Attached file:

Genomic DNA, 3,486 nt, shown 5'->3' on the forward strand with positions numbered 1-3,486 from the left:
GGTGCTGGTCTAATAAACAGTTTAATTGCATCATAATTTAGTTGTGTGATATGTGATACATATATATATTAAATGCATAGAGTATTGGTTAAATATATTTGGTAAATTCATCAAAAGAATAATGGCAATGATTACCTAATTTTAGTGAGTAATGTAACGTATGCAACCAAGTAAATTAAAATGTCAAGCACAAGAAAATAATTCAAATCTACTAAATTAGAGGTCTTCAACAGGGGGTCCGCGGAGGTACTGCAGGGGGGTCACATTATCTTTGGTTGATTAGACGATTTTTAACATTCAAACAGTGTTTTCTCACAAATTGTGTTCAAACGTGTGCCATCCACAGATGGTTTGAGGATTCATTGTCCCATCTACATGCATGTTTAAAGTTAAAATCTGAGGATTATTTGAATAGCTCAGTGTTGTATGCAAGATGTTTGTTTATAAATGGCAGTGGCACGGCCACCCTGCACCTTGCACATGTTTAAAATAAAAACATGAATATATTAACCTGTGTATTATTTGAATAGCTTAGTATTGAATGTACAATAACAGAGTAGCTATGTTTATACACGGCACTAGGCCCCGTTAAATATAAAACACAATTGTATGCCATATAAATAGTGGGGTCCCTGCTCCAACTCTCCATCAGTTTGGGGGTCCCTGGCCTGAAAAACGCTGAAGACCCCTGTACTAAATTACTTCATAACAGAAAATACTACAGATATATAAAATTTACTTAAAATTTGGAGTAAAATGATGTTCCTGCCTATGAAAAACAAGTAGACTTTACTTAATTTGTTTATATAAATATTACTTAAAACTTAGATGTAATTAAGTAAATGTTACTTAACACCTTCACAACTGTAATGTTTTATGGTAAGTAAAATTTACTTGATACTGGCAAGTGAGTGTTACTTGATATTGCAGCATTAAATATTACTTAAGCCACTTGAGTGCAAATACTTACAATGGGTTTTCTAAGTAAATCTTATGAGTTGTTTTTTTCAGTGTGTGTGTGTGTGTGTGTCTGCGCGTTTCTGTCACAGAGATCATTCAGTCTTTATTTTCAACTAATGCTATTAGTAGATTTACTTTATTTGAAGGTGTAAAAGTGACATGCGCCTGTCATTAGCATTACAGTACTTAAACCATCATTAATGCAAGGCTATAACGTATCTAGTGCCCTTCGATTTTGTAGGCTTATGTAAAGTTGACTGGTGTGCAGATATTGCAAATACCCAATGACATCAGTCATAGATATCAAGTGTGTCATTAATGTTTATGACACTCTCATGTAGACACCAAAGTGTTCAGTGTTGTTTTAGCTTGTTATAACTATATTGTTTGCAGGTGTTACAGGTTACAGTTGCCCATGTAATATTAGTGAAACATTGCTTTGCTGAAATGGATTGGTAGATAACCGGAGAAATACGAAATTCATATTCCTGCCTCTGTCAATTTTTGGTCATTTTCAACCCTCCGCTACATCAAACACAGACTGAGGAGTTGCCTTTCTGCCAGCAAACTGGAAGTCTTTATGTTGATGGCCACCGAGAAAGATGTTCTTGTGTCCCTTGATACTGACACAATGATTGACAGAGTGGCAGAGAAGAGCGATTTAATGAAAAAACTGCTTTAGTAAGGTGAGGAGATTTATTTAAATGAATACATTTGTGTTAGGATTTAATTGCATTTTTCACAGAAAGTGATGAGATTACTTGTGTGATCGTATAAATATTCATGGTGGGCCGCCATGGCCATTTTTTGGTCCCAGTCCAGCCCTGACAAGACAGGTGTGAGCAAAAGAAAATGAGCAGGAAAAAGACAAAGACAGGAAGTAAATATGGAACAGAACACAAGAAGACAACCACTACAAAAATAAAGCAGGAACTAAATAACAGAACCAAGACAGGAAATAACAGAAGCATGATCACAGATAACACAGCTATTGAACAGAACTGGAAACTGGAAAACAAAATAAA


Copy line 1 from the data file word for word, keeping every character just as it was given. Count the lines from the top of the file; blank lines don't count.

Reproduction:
Genomic DNA, 3,486 nt, shown 5'->3' on the forward strand with positions numbered 1-3,486 from the left: